With one thing and another – kids, mortgage, commitments – it had been several years since I’d had the opportunity to hit the road for a few days with a fly rod in hand, an agenda no more urgent than to rise when the mood took me, fish for how ever many hours seemed appropriate to the day, then retire to the camp chair for a couple of cans, a dose of camaraderie and sleeping under the night sky. The original intention this fall had been to head up to Wyoming to explore the headwaters of the Green River, but a last minute change of plans saw Caveman and I decide to wander a little closer to home.
There are several reasons why I love spending a few days camping in the mountains, a civilized distance removed from civilization. Firstly, you can wear the same underwear for five or six days, and no one looks at you like that’s a bad thing. To be sure, when I returned home, I couldn’t get a hug out of my wife or daughters until I’d been in the shower for about twenty minutes. Fair enough, but I’ve always maintained that the best defense against predators in the wild is simply to smell worse than they do. The look on the face of the lass behind the counter at the liquor store in South Fork when we dropped in for a resupply was, I believe, testament to the effectiveness of my strategy. Second, the high country is about the only place on earth where bacon is officially recognized as a health food. A day spent hiking and wading above ten thousand feet demands at lest half a pound every breakfast. Thirdly, sipping a red beer in the morning sunshine, sitting by a river somewhere, is a sure sign that despite the general gloom of the times, life isn’t so bad after all.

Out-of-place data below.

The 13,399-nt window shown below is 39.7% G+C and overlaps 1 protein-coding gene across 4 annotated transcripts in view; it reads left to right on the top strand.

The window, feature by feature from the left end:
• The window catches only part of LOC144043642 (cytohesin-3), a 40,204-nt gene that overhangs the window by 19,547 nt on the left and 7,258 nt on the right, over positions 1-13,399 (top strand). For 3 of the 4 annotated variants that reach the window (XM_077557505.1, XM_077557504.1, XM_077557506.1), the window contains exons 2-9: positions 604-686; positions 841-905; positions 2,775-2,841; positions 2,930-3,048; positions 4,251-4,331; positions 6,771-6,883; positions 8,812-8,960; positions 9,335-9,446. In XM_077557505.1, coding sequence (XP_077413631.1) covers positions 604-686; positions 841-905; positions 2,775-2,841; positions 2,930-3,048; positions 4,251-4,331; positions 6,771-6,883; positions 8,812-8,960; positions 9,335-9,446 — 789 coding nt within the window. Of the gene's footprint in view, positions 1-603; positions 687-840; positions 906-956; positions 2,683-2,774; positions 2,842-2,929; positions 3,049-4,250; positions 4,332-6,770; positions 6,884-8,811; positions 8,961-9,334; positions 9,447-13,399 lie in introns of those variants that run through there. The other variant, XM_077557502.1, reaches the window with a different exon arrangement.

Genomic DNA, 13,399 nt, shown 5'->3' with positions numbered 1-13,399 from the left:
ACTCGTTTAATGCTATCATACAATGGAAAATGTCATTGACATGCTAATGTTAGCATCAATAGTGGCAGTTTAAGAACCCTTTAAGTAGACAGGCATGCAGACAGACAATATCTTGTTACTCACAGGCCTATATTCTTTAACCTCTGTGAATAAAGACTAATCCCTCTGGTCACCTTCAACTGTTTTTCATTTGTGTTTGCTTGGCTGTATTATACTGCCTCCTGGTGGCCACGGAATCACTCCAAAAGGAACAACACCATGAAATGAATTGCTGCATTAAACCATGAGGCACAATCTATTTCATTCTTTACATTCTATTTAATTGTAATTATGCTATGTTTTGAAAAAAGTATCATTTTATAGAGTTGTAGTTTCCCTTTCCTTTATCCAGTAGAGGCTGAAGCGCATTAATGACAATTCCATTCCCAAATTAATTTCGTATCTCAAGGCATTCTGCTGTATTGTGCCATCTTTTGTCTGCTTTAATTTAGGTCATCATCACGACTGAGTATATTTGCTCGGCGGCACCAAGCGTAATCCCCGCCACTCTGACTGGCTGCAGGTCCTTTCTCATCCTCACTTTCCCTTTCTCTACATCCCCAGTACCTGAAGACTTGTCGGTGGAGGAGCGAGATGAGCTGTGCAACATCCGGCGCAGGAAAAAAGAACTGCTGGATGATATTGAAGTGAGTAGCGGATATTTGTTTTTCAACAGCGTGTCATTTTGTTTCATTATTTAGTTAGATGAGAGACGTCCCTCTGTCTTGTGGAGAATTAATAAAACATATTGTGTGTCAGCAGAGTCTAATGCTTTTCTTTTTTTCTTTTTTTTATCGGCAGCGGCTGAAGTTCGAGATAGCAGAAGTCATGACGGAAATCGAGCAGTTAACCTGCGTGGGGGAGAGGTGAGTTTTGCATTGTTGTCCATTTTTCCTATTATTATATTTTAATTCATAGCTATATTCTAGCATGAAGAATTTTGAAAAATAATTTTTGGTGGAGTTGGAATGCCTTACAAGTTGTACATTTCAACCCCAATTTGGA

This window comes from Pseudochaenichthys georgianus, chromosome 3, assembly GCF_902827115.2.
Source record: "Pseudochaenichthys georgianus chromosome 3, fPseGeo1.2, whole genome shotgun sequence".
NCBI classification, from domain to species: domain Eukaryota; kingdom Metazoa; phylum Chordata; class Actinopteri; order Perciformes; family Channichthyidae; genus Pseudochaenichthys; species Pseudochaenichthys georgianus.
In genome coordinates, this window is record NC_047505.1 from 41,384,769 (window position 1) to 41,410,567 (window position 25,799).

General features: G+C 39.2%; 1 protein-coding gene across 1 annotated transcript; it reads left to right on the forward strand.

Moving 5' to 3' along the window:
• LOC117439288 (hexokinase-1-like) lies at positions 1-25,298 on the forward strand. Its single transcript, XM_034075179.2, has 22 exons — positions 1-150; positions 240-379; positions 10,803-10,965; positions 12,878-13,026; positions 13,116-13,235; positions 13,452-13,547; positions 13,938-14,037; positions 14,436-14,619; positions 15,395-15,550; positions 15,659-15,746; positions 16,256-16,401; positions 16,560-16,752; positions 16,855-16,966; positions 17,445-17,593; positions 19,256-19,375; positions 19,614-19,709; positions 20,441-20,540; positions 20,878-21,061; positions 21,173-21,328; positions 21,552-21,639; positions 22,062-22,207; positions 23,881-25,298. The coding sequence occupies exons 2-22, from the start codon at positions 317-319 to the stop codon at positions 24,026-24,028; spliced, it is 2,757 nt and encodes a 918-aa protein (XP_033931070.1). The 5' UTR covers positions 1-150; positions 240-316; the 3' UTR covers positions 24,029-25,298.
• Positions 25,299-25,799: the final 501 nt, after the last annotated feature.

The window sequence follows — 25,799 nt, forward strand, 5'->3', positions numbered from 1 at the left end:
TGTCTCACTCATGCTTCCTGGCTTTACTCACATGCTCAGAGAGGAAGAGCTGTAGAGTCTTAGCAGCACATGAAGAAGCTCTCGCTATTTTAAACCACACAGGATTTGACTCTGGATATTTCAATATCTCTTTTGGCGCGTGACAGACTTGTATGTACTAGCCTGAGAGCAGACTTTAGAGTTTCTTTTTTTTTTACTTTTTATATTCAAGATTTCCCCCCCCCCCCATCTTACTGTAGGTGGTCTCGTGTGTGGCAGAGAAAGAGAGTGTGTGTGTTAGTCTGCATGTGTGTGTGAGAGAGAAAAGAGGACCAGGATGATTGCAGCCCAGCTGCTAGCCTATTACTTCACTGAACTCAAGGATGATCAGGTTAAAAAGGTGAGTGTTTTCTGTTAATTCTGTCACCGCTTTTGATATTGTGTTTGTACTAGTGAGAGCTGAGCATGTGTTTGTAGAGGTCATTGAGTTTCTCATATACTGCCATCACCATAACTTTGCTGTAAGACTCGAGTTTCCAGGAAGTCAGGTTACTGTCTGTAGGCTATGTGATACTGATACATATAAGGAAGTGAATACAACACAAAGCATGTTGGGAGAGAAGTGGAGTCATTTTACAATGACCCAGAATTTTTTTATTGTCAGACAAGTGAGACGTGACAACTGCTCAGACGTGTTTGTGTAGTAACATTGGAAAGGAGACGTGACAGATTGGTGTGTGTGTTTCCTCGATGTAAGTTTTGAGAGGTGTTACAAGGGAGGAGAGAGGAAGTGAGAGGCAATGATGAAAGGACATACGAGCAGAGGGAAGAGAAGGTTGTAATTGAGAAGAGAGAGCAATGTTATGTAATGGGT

We headed south from Salida to two or three places we’d only visited in our imaginations previously, lines on a map transformed into memories of backcountry splendor and reverence. On a couple of days we hiked from camp up high into tiny little tributaries, close enough to the continental divide it seemed you could almost reach out and touch the peaks, in reality still two days distant. At this elevation summer was long gone, the trees stripped bare save the odd stand of aspen or willows holding out against the inevitability of winter’s approach, their remaining leaves pale, bleached of life and color.
The water up here was skinny and gin clear, the fish spooky. Once in a while a brookie or two still hovered over a redd, their bellies and fins a brilliant neon orange. We took care to leave these ones alone, their ability to survive and reproduce in such places quite humbling to a goretex clad fisherman in need of a zero degree sleeping bag and a bottle of Jack to keep him warm at night.
A lunch of summer sausage and cheese, washed down with a beer while sheltering under a friendly spruce from an afternoon hailstorm was for me an undoubted highlight of the trip. Watching a hailstone, perfect and multifaceted like a diamond, slowly softening and drawn into the warmth of the earth started me to thinking of the great cycle of life, death and rebirth, and of how many others before me, both two legged and four, had perhaps sheltered under this very tree in like circumstances. Such it seems are the consequences for a mind distanced even somewhat from the distractions and seductions of everyday life. Alas, I came back down from the mountain with no new insight into our ultimate purpose, no pearls of wisdom to share, but with an enhanced appreciation of the intricacies of life and our own minor place in it.
On the day I took the camera along, we fished lower down on the main stem of the river, the water and fish bigger, the scenery no less spectacular. Once again the fish were hungry, eager to pack down as many calories as possible before temperatures dropped and the food chain went into hibernation.
By the last morning, my fifty year old bones were beginning to rebel against the confines of my sleeping bag, my faithful paco pad somehow not quite as cushy as it seemed twenty years ago. In my single days, I would have been happy to stay out there for few more weeks, but nowadays other things tug at my heartstrings also, and it was time to head back home and reunite with my brood. But the primary mission was accomplished – batteries recharged, a couple more lines on the map filled in, and several more noted for future exploration.